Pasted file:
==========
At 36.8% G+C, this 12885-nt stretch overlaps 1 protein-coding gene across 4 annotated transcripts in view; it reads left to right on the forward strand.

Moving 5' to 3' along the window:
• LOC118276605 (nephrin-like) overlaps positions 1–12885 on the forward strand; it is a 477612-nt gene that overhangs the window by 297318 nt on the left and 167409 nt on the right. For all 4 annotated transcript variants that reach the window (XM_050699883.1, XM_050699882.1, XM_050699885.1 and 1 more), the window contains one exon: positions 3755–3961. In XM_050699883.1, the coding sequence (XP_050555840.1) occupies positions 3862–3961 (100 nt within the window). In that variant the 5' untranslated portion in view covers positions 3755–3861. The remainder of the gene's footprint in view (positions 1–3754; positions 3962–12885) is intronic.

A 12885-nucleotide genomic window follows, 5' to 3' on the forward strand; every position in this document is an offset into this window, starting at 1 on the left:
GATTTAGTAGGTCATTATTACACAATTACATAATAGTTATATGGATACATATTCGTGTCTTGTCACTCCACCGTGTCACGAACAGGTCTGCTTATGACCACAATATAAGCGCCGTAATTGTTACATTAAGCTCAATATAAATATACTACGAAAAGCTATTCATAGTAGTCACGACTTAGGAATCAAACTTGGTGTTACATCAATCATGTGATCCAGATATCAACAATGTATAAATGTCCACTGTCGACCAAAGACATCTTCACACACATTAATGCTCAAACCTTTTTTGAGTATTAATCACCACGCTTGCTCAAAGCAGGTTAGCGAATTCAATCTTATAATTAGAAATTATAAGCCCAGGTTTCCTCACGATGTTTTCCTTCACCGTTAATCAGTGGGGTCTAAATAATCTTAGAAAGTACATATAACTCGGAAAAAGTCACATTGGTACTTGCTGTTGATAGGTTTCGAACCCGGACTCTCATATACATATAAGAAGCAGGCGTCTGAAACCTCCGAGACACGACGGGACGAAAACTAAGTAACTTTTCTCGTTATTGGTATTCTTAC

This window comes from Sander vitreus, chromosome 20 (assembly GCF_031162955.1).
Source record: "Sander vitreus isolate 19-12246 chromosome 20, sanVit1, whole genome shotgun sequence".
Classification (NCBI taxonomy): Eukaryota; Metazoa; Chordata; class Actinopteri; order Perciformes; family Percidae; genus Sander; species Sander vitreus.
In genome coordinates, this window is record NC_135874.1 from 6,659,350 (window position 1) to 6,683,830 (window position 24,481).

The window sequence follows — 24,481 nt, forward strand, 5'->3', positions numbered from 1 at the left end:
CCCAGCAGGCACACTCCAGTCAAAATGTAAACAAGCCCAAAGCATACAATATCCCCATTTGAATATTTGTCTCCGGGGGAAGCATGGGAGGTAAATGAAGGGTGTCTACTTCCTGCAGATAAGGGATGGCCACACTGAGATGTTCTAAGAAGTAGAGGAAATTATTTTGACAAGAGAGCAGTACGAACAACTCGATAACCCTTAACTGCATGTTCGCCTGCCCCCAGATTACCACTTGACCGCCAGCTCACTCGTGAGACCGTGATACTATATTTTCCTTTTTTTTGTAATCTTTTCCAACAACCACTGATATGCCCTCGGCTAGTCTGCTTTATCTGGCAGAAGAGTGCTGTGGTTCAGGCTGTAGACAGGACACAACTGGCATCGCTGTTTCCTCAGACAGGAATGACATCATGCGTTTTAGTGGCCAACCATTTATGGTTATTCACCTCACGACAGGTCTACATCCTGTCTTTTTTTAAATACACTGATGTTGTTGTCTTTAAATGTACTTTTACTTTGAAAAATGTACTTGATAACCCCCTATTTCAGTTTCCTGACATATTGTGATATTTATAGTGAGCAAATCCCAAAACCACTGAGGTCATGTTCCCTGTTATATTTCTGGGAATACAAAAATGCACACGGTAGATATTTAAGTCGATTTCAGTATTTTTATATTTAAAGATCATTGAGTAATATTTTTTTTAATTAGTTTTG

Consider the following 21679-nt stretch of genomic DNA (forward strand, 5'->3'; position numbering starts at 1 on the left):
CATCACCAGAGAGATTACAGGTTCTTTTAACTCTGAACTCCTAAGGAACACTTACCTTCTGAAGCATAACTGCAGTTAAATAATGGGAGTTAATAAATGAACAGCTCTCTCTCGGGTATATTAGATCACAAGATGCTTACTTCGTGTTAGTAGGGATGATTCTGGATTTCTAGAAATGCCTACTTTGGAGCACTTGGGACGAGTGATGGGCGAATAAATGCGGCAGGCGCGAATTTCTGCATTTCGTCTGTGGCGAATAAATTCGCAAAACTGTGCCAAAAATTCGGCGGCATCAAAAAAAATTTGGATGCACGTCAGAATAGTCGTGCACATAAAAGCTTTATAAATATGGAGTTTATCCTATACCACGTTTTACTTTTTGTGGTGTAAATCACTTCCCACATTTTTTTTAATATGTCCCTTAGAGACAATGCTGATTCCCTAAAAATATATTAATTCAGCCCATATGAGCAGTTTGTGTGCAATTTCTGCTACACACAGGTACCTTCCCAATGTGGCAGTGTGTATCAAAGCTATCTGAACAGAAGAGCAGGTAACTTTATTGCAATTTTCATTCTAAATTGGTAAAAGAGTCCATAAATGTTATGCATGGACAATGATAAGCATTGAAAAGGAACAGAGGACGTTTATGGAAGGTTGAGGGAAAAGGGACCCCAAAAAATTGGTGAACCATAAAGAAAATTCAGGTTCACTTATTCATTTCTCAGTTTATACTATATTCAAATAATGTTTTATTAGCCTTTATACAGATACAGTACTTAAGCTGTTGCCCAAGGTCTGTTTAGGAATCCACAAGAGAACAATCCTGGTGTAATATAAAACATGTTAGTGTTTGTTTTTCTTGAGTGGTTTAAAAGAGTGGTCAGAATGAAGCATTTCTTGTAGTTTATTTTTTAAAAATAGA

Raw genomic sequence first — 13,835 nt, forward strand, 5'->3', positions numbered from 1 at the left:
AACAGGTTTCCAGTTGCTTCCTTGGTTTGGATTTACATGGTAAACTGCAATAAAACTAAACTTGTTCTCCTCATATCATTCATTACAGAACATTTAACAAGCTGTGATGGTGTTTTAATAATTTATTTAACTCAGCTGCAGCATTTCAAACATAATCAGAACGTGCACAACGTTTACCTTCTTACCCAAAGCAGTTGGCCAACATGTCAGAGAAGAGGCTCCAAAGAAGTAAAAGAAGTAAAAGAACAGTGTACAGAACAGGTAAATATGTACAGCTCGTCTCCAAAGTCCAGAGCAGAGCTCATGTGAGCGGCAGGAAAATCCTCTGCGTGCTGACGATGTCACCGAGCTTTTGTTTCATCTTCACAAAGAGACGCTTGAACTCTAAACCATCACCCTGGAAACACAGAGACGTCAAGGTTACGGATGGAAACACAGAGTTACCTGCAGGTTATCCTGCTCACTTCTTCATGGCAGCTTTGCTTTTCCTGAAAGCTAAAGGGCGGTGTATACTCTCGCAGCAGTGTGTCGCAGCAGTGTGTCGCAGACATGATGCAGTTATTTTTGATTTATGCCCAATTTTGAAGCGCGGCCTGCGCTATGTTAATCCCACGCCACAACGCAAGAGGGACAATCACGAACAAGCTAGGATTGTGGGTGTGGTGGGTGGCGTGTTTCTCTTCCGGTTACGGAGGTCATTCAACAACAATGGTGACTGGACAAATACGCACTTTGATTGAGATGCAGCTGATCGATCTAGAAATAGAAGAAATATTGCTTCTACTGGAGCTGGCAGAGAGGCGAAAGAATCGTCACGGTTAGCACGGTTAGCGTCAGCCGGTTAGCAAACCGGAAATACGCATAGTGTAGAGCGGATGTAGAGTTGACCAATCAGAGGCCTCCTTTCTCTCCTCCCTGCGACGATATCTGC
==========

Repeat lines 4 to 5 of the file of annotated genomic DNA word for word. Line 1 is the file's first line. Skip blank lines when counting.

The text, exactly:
A 12885-nucleotide genomic window follows, 5' to 3' on the forward strand; every position in this document is an offset into this window, starting at 1 on the left:
GATTTAGTAGGTCATTATTACACAATTACATAATAGTTATATGGATACATATTCGTGTCTTGTCACTCCACCGTGTCACGAACAGGTCTGCTTATGACCACAATATAAGCGCCGTAATTGTTACATTAAGCTCAATATAAATATACTACGAAAAGCTATTCATAGTAGTCACGACTTAGGAATCAAACTTGGTGTTACATCAATCATGTGATCCAGATATCAACAATGTATAAATGTCCACTGTCGACCAAAGACATCTTCACACACATTAATGCTCAAACCTTTTTTGAGTATTAATCACCACGCTTGCTCAAAGCAGGTTAGCGAATTCAATCTTATAATTAGAAATTATAAGCCCAGGTTTCCTCACGATGTTTTCCTTCACCGTTAATCAGTGGGGTCTAAATAATCTTAGAAAGTACATATAACTCGGAAAAAGTCACATTGGTACTTGCTGTTGATAGGTTTCGAACCCGGACTCTCATATACATATAAGAAGCAGGCGTCTGAAACCTCCGAGACACGACGGGACGAAAACTAAGTAACTTTTCTCGTTATTGGTATTCTTAC